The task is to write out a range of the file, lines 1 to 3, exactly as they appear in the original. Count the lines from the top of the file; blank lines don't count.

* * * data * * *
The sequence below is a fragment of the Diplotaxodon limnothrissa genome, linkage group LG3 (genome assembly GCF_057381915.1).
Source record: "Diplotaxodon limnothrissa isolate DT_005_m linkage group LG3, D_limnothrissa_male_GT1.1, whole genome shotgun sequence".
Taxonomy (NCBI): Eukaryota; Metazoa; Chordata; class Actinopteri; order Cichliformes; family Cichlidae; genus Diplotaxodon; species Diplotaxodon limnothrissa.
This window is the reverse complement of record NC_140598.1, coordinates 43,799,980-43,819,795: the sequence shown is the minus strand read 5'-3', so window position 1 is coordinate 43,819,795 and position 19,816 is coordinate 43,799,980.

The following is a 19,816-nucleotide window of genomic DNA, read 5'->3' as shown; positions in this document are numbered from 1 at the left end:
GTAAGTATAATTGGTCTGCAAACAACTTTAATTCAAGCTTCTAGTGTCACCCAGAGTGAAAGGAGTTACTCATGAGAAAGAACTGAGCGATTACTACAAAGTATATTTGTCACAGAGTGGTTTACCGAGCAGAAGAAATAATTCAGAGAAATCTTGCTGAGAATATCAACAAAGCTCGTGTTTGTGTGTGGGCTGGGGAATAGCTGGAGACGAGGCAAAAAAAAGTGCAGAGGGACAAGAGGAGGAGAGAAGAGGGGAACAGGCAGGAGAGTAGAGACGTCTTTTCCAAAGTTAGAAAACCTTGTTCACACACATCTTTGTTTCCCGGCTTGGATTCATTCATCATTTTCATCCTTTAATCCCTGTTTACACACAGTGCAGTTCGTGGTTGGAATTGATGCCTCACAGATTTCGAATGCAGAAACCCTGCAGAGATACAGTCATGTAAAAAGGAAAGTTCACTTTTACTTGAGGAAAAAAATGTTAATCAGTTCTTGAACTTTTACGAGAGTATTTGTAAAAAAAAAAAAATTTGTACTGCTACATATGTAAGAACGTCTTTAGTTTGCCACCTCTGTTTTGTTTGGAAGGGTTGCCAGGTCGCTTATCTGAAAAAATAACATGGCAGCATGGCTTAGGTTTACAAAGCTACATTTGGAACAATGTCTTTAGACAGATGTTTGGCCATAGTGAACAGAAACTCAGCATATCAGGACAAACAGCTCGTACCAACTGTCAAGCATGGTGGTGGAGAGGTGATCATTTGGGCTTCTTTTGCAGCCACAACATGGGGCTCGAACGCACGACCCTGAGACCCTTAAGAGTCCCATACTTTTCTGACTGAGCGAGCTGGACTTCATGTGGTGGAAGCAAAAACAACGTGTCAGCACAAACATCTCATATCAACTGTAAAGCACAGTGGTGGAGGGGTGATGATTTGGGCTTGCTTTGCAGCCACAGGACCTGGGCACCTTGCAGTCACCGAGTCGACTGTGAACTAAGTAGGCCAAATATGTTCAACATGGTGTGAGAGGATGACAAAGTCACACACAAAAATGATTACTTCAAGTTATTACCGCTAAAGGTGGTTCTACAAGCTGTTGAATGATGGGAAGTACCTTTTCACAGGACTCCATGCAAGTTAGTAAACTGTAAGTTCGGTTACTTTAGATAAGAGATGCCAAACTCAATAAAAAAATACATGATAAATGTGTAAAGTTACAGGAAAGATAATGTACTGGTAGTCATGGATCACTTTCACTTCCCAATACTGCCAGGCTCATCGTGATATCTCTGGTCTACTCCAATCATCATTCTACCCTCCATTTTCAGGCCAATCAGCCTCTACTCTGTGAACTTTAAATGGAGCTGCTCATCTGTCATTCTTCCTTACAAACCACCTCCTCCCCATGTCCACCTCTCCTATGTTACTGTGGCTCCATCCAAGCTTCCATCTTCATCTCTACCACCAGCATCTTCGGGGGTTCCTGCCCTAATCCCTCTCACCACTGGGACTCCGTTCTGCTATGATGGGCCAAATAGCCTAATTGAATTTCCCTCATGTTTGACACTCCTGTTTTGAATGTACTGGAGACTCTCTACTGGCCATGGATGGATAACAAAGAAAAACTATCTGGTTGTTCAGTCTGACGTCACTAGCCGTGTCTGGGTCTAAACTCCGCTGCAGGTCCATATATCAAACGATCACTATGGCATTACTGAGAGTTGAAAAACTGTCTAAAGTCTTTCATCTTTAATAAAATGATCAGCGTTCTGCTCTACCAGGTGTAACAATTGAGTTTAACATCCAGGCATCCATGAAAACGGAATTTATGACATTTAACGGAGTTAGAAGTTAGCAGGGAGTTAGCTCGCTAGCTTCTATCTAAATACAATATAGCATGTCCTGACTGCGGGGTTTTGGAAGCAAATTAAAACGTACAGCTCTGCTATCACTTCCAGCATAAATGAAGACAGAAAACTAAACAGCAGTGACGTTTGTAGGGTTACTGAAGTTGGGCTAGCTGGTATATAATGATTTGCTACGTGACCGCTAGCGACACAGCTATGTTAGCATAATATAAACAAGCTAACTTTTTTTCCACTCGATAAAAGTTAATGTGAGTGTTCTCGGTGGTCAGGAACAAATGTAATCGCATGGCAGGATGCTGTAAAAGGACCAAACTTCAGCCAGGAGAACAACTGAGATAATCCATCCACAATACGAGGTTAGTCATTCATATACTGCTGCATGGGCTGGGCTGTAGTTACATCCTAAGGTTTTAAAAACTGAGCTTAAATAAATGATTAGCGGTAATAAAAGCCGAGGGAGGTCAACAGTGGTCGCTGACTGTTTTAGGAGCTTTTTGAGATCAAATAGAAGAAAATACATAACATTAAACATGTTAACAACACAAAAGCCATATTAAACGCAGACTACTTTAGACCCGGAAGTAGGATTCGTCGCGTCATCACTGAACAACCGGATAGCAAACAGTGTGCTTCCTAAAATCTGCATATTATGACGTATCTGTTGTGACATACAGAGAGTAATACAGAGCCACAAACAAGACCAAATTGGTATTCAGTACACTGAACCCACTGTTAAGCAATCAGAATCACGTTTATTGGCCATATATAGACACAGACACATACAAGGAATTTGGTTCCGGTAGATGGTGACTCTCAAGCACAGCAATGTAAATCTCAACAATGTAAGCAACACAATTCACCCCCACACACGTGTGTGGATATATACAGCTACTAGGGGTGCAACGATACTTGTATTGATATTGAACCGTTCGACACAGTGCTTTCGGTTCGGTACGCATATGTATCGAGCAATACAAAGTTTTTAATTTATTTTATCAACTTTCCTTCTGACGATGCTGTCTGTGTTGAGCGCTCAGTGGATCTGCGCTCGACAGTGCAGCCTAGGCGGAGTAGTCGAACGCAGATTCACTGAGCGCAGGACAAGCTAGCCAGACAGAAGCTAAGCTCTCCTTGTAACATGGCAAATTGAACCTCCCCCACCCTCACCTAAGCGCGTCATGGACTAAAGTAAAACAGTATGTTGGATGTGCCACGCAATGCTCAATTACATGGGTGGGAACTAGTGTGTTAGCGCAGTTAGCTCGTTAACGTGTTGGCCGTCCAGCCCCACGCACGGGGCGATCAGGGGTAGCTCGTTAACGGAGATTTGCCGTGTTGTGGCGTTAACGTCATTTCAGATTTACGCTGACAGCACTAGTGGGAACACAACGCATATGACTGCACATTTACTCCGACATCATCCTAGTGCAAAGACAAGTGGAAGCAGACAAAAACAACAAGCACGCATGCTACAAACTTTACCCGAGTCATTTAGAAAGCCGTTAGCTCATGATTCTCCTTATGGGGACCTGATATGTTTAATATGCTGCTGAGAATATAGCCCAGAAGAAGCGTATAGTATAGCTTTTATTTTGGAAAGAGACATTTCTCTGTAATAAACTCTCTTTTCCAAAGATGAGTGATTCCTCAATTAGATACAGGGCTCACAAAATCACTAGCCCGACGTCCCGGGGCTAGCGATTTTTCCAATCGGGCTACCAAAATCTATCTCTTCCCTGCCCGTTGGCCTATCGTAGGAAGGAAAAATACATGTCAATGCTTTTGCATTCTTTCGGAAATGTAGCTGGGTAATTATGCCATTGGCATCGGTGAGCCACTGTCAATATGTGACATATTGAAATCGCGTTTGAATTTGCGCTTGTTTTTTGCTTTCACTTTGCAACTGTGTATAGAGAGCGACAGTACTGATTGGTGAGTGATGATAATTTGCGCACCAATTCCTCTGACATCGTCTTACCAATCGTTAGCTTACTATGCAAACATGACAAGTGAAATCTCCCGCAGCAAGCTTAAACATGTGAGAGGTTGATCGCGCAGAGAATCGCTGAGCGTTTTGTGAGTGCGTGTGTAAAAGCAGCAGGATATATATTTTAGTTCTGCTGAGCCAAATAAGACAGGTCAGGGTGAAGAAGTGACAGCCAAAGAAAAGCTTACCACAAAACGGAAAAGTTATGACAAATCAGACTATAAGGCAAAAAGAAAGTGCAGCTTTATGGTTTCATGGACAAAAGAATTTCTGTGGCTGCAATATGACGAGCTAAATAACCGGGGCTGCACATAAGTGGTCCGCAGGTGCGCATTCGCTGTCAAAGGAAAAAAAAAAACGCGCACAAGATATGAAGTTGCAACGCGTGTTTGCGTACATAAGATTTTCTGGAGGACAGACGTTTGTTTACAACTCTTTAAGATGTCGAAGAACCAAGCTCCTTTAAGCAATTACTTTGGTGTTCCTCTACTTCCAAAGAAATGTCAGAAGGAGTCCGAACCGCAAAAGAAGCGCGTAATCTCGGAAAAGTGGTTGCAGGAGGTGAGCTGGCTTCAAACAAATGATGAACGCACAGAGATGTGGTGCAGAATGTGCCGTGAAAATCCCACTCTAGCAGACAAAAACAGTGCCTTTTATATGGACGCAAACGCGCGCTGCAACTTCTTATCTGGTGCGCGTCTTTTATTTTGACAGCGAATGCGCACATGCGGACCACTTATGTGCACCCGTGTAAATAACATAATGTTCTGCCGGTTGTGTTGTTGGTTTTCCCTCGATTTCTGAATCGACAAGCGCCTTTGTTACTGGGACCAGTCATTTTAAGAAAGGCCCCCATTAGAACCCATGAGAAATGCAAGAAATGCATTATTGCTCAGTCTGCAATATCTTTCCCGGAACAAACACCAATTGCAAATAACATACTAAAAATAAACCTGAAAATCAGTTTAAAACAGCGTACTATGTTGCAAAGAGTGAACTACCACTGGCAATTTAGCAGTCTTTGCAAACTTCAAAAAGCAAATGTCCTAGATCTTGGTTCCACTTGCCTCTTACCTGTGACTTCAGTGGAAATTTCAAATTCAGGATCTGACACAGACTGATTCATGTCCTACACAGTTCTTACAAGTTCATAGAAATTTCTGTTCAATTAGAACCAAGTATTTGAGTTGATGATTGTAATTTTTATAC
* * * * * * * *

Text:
The sequence below is a fragment of the Diplotaxodon limnothrissa genome, linkage group LG3 (genome assembly GCF_057381915.1).
Source record: "Diplotaxodon limnothrissa isolate DT_005_m linkage group LG3, D_limnothrissa_male_GT1.1, whole genome shotgun sequence".
Taxonomy (NCBI): Eukaryota; Metazoa; Chordata; class Actinopteri; order Cichliformes; family Cichlidae; genus Diplotaxodon; species Diplotaxodon limnothrissa.